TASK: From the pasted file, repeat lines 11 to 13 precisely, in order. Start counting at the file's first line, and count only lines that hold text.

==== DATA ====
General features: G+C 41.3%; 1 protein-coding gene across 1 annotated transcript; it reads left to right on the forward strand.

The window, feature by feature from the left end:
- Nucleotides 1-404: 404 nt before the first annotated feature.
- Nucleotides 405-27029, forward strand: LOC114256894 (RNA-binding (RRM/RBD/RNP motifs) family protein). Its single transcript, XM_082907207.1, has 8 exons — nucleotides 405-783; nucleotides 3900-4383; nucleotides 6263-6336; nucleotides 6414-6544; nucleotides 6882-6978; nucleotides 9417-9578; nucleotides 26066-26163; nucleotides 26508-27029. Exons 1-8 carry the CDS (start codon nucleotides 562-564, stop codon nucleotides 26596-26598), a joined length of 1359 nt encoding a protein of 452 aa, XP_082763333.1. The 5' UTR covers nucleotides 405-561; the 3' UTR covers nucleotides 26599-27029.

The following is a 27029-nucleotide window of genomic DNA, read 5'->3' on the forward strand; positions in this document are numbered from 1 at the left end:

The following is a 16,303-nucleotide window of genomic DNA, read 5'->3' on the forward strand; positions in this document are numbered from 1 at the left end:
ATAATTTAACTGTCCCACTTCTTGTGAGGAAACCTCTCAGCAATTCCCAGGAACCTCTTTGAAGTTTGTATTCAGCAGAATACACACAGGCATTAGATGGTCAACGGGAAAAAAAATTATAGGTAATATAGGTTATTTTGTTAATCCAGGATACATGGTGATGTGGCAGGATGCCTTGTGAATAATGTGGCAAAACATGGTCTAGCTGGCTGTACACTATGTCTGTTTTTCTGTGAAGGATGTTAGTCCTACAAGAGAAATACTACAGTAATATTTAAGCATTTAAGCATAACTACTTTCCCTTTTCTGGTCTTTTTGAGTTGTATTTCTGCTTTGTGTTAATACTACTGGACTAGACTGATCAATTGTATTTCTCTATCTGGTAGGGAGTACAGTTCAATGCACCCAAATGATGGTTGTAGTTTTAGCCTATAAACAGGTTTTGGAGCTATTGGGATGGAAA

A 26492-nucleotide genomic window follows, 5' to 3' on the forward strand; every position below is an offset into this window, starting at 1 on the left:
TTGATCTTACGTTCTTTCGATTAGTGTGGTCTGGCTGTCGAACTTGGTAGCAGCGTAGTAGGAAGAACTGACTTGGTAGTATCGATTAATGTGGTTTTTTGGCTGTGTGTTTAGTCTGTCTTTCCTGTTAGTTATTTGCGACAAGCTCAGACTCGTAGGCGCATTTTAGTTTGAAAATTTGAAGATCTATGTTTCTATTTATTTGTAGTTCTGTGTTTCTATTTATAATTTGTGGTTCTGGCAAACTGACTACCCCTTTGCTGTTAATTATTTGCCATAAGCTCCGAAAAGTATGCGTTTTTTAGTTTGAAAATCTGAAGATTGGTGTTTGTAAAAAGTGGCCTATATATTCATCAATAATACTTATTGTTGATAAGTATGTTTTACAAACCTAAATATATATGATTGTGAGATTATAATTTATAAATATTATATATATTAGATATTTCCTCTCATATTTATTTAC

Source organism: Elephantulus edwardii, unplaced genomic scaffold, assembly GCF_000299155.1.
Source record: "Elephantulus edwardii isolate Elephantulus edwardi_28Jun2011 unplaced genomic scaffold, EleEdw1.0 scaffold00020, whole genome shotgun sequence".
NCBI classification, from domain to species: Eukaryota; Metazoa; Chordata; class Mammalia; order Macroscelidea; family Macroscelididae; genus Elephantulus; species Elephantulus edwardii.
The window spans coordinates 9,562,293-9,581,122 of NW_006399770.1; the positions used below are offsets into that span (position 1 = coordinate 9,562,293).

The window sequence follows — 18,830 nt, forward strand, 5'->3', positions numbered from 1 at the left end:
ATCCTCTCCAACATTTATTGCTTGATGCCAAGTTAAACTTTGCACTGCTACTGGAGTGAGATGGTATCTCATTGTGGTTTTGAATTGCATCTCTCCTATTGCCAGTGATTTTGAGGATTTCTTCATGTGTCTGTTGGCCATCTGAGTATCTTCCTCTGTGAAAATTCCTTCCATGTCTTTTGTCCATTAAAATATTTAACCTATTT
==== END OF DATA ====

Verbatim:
Source record: "Elephantulus edwardii isolate Elephantulus edwardi_28Jun2011 unplaced genomic scaffold, EleEdw1.0 scaffold00020, whole genome shotgun sequence".
NCBI classification, from domain to species: Eukaryota; Metazoa; Chordata; class Mammalia; order Macroscelidea; family Macroscelididae; genus Elephantulus; species Elephantulus edwardii.
The window spans coordinates 9,562,293-9,581,122 of NW_006399770.1; the positions used below are offsets into that span (position 1 = coordinate 9,562,293).